(Note: the is the second post in a four-part series about Facebook and death.)
Back in March of this year, Technorati reported that there are already over 30 million dead people with Facebook profiles. Can you imagine how that number will skyrocket over the next 10 years?
Social media adds an entirely new dimension to the mourning process. Facebook is a great social utility, but how does its utility change after a profile-owning friend passes away?
First, we take a look at the positive side of Facebook as a mechanism for mourning.
1. Facebook gives us a new way to mourn. I hate wakes and funerals. I always have. The idea of viewing a dead body — no matter how gracefully preserved — creeps me out. When I do attend such services, I tend to avoid the body and just chat with other wake-goers. I look at pictures. I watch the now-common PowerPoint presentation about the deceased’s life. I share memories with others in attendance.
But they’re still very uncomfortable events. Not everyone, especially us anxious-types, can handle a wake or funeral without a breakdown. At my friend Bubba’s wake, I got in line to walk up to the closed casket and then greet his crying family members. As I neared the front of the line, I realized that I couldn’t do it. My knees grew weak and I started shaking, so I booked it to the bathroom and plunged my face under cold running water in the sink.
I guess I’m not a very good public mourner, but that doesn’t mean I want to mourn alone. Facebook provides us with the opportunity to connect and share memories via computer-mediated communication — a form of communication that allows us to selectively self-edit before we post. We’re far less likely to say the “wrong thing” if we have time to thoughtfully compose our words for someone’s Facebook wall.
2. The profile page of a deceased friend is something like a mobile grave site. I haven’t yet visited Bubba’s grave. In a way, I think it would be too emotional. Also, his grave site only reminds me of one thing: his death.
On the other hand, there are plenty of things — some online, some offline — that remind me of Bubba. There are restaurants where we used to hang out until the wee hours sipping coffee with our group of friends on summer nights in high school. There are old blog entries of mine (and his) where we recounted our weird and gas-wasting road trips together.
(Case in point: a blog entry where I detail how Bubba and I tried to visit as many Sheetz conveniences stores as possible in a 24-hour period. Why did we do that? I don’t know. We were 17 and one of us had a car. At age 17, that’s about all the reason in the world you’d need.)
And, of course, there’s Facebook. Visiting Bubba’s Facebook page allows me to see photos of him in his prime — as the fun-loving guy I want to remember him as. Visiting a grave site would just allow me to see a chunk of stone with his name on it.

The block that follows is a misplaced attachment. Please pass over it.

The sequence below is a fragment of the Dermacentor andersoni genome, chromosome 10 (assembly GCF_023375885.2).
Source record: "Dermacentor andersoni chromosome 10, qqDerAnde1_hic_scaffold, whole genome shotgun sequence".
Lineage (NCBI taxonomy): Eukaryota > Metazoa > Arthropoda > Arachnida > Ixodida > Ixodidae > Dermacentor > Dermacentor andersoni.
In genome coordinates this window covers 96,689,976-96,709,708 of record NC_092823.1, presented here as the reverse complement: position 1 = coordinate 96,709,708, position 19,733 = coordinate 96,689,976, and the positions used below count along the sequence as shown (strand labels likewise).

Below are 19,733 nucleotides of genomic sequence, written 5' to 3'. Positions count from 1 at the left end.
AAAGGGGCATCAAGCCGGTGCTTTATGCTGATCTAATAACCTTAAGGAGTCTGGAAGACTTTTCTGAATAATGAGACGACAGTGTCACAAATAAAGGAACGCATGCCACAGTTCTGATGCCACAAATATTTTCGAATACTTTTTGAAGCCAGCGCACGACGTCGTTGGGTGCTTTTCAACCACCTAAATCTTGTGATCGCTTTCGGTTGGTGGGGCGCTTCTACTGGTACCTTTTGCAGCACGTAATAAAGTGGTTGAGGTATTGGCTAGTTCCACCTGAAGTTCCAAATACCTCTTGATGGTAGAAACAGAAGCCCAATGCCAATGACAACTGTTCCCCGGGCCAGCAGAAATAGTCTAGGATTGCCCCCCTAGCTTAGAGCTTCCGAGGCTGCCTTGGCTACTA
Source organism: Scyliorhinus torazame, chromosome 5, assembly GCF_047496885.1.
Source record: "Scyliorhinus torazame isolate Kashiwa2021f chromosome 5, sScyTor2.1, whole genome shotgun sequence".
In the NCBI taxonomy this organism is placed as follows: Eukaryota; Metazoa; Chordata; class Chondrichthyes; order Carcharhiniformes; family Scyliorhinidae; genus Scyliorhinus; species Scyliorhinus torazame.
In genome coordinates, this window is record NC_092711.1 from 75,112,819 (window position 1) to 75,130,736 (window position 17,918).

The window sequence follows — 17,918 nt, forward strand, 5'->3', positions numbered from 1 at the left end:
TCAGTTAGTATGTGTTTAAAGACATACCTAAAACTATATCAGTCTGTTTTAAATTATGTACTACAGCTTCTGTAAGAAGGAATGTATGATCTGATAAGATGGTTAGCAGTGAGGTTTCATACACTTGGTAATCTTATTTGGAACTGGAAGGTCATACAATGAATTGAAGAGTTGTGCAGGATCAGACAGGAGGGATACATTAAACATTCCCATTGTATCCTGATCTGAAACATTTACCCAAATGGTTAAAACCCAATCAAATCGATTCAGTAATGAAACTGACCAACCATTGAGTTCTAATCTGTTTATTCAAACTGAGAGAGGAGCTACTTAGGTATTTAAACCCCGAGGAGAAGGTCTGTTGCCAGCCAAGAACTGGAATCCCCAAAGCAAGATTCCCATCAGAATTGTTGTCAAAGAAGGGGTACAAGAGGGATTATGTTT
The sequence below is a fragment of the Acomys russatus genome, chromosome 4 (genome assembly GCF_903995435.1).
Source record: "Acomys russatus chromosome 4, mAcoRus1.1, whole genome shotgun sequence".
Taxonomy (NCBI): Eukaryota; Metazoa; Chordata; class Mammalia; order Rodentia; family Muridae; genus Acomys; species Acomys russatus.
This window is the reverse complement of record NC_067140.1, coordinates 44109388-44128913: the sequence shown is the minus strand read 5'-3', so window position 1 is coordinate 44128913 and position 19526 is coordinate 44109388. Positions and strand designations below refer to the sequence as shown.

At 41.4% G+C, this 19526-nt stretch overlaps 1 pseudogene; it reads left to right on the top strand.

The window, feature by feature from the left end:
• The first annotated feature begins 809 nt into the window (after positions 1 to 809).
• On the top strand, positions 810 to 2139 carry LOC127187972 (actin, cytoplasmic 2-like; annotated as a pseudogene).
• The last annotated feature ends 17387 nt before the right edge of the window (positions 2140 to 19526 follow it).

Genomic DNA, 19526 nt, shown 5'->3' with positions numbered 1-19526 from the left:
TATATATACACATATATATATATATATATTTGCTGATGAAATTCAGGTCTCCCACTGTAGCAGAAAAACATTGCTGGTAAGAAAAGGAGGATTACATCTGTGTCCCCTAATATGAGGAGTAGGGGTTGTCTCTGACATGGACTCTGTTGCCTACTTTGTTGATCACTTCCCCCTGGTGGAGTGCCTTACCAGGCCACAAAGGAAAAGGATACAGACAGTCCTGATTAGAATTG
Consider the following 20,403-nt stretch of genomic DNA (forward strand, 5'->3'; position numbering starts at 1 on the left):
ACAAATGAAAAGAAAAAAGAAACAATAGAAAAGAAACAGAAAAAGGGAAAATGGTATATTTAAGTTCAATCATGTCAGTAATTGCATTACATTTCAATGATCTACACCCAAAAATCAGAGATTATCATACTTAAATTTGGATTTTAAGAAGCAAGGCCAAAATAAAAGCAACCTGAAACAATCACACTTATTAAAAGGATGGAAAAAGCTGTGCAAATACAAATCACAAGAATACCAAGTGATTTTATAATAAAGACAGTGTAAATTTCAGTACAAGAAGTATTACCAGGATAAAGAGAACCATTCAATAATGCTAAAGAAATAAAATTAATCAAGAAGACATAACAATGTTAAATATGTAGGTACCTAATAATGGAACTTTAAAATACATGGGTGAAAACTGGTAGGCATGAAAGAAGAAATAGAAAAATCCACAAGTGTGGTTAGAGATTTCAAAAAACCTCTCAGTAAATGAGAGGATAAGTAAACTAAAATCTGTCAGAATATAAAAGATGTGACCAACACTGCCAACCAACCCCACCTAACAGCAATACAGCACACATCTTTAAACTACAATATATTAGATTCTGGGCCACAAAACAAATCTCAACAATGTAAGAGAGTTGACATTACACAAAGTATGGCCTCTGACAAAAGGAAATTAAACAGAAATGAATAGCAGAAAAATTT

3. It allows us to connect with other mourners. Handling death alone can be a very scary thing. But Facebook gives you the opportunity to ascertain how others are reacting and adapting to the death of a friend, which has the potential to make you feel less alone. Also, the Facebook wall of the deceased is a great way to share memories with others — memories that otherwise might disappear into the void.
4. It doesn’t cost anything. One of the things that royally pissed me off after Bubba’s death was the profile on Legacy.com that was automatically created after his obituary was printed in the local newspaper. As soon as the Legacy.com profile went live, people from all over — friends, family, co-workers — were able to write guestbook-like entries about Bubba and comforting messages for his family. Sounds nice, right? Yeah. UNTIL you realize that it’s just another money-making scheme that capitalizes on the sadness of mourners:
I captured that image just a few short weeks after his death. Now, two and a half years later, Bubba’s guest book on Legacy.com is expired. But hold on to your hats, people: you can restore it forever for one easy payment of $79.99! Easy as pie!
At least Facebook itself is, well, free. But will it last?
Later this week, we’ll look at the downside of using Facebook as part of the mourning process.
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From Psych Central's website:
How Facebook Changes the Way We Mourn Death (Part 3) | Panic About Anxiety (October 8, 2012)
From Psych Central's website:
How Facebook Changes the Way We Mourn Death (Part 4) | Panic About Anxiety (October 17, 2012)
Last reviewed: 2 Oct 2012